Tiny Toy Dump Truck

by madscifi, published

Tiny Toy Dump Truck by madscifi Jun 29, 2011

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Tiny Toy Dump Truck by madscifi is licensed under the Public Domain license.

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A tiny toy dump truck, no assembly required.

Captive wheels and dump box.

Inspired by toy tanker truck by jag http://www.thingiverse.com/thing:5273

The picture shows the series of intermediate designs.


The wheels will most likely need to be broken free (just grab both sides of a single axis and twist) and some manual cleanup around the axle holding the dump box to the body will most likely be necessary.

Print was sliced with Skeinforge:
Layer Thickness: 0.2mm
Perimeter Width over Thickness (ratio): 2.5

2011-07-05 The new -V2.scad file fixes a bug that occurs if you attempt to change the wheel_dia or body_lift variables. Otherwise, the design is unchanged.

2011-12-14 Added version 3 (V3) files. This version shortens the bed axle a bit and adds a cap to the bed axle sleeve. This constrains the bed so that it cannot slip so far out of alignment with the truck body when the bed is raised.

2012-01-03 Repaired all files so that they are manifold (according to the netfabb cloud service).

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I made this for my 82 year old father who loves to build and paint things. He love it!

It is a great little truck!

Printing on an SD3 turned out mostly okay. Front axle was fine, rear axle however was quite stuck and would not move. Hinge for the container was moving immediately, but broke after a few uses. Suggestions: leave more space around wheel axles, and increase diameter of hinge.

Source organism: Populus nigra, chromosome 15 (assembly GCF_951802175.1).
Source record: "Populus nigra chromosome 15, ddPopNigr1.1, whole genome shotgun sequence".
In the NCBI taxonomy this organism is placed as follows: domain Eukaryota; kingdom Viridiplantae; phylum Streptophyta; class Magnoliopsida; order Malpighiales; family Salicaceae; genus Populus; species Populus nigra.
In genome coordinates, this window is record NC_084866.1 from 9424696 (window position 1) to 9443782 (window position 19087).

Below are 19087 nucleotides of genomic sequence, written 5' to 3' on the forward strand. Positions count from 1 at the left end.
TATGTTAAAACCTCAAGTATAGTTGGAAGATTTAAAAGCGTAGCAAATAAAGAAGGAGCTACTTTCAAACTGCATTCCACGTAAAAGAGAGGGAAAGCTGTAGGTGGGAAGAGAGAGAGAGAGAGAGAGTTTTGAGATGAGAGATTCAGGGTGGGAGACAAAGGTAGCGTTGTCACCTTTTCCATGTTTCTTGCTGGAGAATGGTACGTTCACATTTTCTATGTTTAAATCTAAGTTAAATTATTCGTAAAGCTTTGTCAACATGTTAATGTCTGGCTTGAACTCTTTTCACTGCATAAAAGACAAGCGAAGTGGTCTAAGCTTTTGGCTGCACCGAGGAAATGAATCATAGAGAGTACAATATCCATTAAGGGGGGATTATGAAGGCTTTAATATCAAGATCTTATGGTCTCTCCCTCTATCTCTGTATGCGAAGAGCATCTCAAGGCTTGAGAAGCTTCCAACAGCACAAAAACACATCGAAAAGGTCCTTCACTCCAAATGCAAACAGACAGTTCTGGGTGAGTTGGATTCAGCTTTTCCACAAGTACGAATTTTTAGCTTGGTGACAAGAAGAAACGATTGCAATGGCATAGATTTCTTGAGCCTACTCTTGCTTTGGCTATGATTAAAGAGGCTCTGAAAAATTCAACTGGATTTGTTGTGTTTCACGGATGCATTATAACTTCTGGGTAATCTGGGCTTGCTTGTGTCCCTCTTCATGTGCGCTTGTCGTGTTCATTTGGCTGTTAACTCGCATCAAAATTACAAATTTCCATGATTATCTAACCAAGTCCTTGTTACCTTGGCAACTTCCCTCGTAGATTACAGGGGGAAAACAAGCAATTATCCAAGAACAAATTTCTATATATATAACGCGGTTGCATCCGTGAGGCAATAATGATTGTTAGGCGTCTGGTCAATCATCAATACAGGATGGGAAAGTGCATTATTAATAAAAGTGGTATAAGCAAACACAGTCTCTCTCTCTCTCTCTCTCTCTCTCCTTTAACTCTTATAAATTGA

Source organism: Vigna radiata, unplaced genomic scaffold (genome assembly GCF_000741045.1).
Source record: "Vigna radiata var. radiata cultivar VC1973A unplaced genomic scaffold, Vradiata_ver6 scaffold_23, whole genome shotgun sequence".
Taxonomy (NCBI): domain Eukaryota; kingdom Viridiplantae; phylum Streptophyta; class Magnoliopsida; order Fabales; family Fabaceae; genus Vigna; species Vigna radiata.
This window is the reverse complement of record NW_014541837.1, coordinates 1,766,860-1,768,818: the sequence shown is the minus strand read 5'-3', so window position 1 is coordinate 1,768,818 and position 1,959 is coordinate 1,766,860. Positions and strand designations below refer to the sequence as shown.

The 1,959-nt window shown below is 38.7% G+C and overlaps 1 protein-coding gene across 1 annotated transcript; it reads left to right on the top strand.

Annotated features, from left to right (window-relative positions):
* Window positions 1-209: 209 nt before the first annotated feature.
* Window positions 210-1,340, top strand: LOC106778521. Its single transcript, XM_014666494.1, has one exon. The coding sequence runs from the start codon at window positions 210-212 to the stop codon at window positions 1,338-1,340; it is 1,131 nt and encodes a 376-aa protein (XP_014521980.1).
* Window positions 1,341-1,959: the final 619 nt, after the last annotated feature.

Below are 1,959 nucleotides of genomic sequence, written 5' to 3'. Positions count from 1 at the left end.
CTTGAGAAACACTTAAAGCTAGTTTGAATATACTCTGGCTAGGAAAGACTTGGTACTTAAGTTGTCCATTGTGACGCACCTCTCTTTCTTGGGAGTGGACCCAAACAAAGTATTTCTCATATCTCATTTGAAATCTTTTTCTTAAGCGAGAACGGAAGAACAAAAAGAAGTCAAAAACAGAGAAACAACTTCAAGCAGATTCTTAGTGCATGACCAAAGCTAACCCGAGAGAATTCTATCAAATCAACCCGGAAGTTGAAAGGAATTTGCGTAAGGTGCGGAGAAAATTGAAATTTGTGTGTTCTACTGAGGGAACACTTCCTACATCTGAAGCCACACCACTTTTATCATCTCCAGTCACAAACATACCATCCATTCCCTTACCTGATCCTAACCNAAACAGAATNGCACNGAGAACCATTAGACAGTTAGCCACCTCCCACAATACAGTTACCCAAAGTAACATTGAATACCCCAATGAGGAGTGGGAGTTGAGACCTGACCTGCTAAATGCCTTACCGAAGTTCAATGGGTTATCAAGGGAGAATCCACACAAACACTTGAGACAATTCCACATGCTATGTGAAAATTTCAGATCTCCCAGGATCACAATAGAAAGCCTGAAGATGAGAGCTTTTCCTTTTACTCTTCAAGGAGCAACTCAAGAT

Awesome. I'll print it for my nephew!

madscifi -- I printed your truck on my solidoodle. The final side of the pickup's bay is a straight 90 degree overhang. On my solidoodle it's all drooped but in your picture it's nice and straight. How did you pull that off? What printer are you using? Your STL design doesn't include a support or anything that I could see.


The prints I posted were printed on a Sells-style Mendel. I'm not aware of anything that would prevent a Solidoodle from printing this without support.

You'll notice that I oriented the trucks in my pictures so that the inside of the bridged surface is not really visible - it was far from perfect. You'll also notice that most of the images of the truck that others have printed are oriented such that the inside of the bridged surface is not visible.

However, it is certainly possible to print a good copy without support. The trick is to tune Skienforge (assuming that is what you are using to generate gcode) for printing bridges well. The following Reprap forum thread is a good place to start: http://forums.reprap.org/read.php?1,83730http://forums.reprap.org/read....

Also, see: http://reprap.org/wiki/Calibration#Bridginghttp://reprap.org/wiki/Calibra...

It is well worth tweaking Skienforge to print bridges well on your printer. Many other models depend on well printed bridges - the various whistles being the most popular ones that come to mind first.

Thanks, I finally got all my settings worked out so it's printing well. I'm actually getting much better prints with Slic3r than Skeinforge.